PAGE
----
Editor’s Note:The following recommendations are courtesy of John Zeisel and is excerpted from I’m Still Here by John Zeisel, Ph.D. All rights reserved. Copyright © John Zeisel, 2009.
What Kind of Design is Best for an Alzheimer's Community?
Look for homelike environments. People living with Alzheimer’s at home are already in a residential setting. Residential quality in assisted living and similar group residences for people living with Alzheimer’s can reduce symptoms. By this I mean homelike rooms that are not too big, with regular shape and familiar decor on the walls. There is little doubt that the territorial imperative, also linked to oxytocin, is centered at "home" for all living creatures. It is not surprising, therefore, to find that research shows reductions in both verbal and physical agitation in such settings.
Integrating All Five Senses in Designing an Alzheimer’;s Community
Look for environments that are designed so that people living with Alzheimer’s glean the same information about the environment from what they see, hear, touch, and smell. Such settings are understood best. All living creatures employ all their senses simultaneously to understand their surroundings. If a kitchen is intended to be the social hub of a group, the more it looks, feels, sounds, and smells like a social hub the more it will be used that way. If a garden is to be used frequently, it needs to be inviting, highly visible through a window, and accessible through an easily located and unlocked door. The more fragrant, flowering plants there are, the more it feels like a garden. Each of us naturally develops coping strategies that triangulate our sensory awareness to compensate for diminished sight, hearing, or other sensory loss as we age. This is also true for people living with Alzheimer’s disease. Research shows that where people have multiple sensory cues to understand the environment in which they live, verbal agitation and psychotic symptoms are reduced.
Fostering Independence & Empowerment
Look for settings that are designed to enable people living with Alzheimer’s to do by and for themselves things that foster independence, as much as possible. For example, walking is much easier when simple, inconspicuous rails to lean on are incorporated into a setting for support. The more the lean rail looks like a wide residential chair rail instead of an institutional grab bar, the better. Bathroom doors that are highly visible with a readable sign, with toilet seats high enough for even those with weak legs to sit down and get up easily, ensure more frequent independent use. Safe, secure gardens with doors that enable views outside also invite independent use. Our minds naturally provide us with awareness of how our bodies relate to the environment, a process called proprioception, and maintaining a sense of control over our environment leads to a greater sense of empowerment. In sum, wherever you and your partner live, if you find these eight characteristics, you will find a designed physical environment that profoundly influences how people living with Alzheimer’s feel, behave, and function.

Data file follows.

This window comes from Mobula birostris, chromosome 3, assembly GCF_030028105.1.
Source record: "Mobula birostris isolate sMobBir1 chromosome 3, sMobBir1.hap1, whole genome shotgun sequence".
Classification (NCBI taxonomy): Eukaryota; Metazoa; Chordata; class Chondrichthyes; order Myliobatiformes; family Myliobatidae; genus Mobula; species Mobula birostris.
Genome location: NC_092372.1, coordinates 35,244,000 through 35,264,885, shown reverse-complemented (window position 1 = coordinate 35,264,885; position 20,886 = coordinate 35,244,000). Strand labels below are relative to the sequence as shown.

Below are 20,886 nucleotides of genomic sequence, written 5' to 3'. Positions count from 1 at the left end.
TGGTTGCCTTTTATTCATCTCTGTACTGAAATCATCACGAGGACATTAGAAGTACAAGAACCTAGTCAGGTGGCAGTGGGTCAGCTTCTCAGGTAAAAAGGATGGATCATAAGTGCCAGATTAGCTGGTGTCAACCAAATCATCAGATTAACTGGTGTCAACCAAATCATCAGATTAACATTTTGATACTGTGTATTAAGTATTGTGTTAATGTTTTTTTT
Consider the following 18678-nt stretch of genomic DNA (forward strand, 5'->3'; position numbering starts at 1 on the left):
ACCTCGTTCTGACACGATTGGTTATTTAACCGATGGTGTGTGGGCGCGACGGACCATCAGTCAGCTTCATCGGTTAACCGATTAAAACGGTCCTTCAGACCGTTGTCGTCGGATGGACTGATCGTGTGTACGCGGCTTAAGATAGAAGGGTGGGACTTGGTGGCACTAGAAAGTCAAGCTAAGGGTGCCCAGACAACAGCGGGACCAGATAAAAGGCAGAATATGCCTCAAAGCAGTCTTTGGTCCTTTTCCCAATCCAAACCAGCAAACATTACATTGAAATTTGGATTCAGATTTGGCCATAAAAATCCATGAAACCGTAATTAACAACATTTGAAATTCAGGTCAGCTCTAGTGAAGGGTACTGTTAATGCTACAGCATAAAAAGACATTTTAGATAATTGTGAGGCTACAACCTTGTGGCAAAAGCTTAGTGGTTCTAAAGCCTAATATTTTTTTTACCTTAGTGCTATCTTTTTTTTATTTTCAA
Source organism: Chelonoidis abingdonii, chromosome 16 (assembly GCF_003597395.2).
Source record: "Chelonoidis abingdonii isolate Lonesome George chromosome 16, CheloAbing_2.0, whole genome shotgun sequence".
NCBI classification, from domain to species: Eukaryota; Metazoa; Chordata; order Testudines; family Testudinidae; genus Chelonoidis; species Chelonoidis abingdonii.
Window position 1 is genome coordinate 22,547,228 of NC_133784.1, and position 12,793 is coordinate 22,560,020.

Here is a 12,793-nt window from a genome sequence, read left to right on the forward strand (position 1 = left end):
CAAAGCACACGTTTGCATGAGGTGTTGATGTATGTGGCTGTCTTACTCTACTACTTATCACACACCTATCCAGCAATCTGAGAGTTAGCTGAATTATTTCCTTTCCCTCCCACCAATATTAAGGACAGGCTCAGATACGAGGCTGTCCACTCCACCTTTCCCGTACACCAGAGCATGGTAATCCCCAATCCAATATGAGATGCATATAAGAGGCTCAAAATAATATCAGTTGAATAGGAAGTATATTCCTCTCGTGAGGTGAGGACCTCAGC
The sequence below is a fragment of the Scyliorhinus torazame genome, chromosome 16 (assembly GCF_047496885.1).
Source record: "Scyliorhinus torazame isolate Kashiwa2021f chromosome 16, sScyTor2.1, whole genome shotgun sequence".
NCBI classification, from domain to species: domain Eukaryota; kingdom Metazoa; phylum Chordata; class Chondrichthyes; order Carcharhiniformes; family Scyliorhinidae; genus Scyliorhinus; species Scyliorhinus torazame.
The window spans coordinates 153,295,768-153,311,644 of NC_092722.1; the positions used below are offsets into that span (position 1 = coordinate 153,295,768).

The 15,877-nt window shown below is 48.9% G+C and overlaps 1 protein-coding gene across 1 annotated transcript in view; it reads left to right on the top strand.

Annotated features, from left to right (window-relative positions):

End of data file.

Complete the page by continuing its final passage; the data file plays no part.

About the Author: John Zeisel, Ph.D has a background in design, which is how he first entered into the world of Alzheimer’s and dementia care. His book I’m Still Here covers design principles that make a lasting impact on the daily lives of Alzheimer’s patients and also touches upon other aspects of providing care, safety and understanding to those with Alzheimer’s. His work gives readers insight into how to view those with Alzheimer’s disease and gives real-world examples of how to find new venues for communication, mainly via art appreciation and expression. Zeisel champions the idea that people with Alzheimer’s are very much in the present, but need to have their environment and audience structured to allow them to be able to share their thoughts and emotions. Besides tailoring the environment, Zeisel points out how caregivers, both professional and family, can ensure that apathy or agitation is alleviated or eradicated. He gives his audience the tools to be nothing short of a social anthropologist for the Alzheimer’s community at large.
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